NEW ORLEANS — Mayor Ray Nagin told a Senate committee Monday he doesn't see the will to fix his hurricane-battered city when compared with the billions spent on the war in Iraq.
"I think it's more class than anything, but there's racial issues associated with it also," Nagin said.
Nagin asked for Congress to change the laws and regulations to speed up the flow of federal aid.
"From my perspective, not having the resources at the local level is the absolute killer of this recovery," Nagin told the Senate's Homeland Security and Governmental Affairs Committee, which is looking into the government's hurricane response.
State holding back
As of Jan. 18, the Federal Emergency Management Agency has agreed to pay for $334 million for infrastructure repairs in New Orleans, but the state only has forwarded $145 million to the city so far.
State officials have said city leaders failed to provide required documentation, which Nagin called cumbersome.
"I strongly urge you to return responsibility and accountability to the local government," he said.
Nagin's testimony comes nearly a week after President Bush drew fire for failing to mention recovery efforts along the Gulf Coast in his State of the Union speech.
Sen. Barack Obama, the Illinois Democrat and presidential hopeful, addressed the committee, saying the president's failure to mention the disaster contributes to questions about whether the government is committed to helping New Orleans rebuild.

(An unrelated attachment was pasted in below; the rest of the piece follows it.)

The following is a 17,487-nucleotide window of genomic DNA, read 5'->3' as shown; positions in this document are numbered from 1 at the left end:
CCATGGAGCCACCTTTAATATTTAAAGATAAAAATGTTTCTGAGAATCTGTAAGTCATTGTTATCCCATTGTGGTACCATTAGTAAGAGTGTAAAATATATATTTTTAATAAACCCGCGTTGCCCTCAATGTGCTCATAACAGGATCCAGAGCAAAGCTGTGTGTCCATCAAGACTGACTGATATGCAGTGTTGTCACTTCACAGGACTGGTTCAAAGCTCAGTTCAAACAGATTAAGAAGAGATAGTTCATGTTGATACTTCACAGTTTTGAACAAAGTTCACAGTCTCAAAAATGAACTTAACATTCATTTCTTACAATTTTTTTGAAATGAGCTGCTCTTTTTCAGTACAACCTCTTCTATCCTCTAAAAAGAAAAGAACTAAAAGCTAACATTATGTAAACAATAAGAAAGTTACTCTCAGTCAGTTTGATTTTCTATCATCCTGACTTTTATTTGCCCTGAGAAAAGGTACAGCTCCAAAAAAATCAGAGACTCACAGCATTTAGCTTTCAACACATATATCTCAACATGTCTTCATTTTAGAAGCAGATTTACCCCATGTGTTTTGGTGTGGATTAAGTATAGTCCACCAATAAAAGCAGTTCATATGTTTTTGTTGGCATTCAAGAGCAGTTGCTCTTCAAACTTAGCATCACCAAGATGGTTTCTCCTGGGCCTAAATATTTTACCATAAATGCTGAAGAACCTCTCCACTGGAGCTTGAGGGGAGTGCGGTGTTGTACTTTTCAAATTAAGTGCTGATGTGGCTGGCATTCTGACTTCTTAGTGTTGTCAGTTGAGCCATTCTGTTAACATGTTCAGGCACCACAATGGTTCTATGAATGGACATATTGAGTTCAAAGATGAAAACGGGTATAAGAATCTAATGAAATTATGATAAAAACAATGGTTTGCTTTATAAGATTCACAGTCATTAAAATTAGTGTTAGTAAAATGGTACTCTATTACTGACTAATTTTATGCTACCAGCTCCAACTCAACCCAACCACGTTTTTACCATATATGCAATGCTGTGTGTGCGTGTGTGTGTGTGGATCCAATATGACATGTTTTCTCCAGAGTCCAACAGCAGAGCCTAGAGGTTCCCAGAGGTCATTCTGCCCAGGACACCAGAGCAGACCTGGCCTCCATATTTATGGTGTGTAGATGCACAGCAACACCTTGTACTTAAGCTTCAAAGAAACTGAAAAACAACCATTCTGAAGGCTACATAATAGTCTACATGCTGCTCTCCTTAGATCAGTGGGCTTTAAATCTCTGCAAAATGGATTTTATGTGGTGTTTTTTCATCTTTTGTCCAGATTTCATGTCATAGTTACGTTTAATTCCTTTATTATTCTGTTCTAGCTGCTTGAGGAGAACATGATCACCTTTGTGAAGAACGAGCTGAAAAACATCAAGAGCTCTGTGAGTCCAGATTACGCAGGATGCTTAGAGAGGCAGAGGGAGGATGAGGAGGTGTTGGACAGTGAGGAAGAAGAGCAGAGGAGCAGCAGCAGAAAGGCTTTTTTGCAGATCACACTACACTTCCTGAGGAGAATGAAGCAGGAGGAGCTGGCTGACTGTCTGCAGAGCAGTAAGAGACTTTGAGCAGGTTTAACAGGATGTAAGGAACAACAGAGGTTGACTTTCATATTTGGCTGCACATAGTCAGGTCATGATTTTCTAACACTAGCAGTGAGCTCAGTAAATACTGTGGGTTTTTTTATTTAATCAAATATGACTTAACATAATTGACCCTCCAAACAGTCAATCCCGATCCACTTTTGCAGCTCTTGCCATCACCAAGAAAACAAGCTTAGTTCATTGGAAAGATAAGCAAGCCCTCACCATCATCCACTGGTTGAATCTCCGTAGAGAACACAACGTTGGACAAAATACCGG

"I hope we get some answers to the questions today because rebuilding the city of New Orleans is not just good for the Gulf Coast or the state of Louisiana, it's good for our nation," Obama said.
Donald Powell, the president's coordinator for the Gulf Coast recovery effort, pledged long-term support.
"President Bush is committed to rebuilding the Gulf Coast and rebuilding it stronger and better than it was before hurricanes Katrina and Rita," Powell told the committee, but he added that it would take a time to finish the job.
Earlier, a protester shouting "Stand up for Justice" interrupted committee chairman Sen. Joseph Lieberman as he opened the hearing.
The man yelled, "Stand up for justice! We want somebody to stand up for justice!" before a law enforcement officer led him out of the hearing room at Louisiana's Supreme Court building.
"It's hard to come back here more than a year after Katrina ... without feeling that emotion," Lieberman, I-Conn., said after the interruption. "We're here to say that we understand the work is not done, to put it mildly."
The committee was to take testimony from other federal, state and local officials on a broad range of housing, public assistance and other storm-related programs. Members also toured affected areas Monday.
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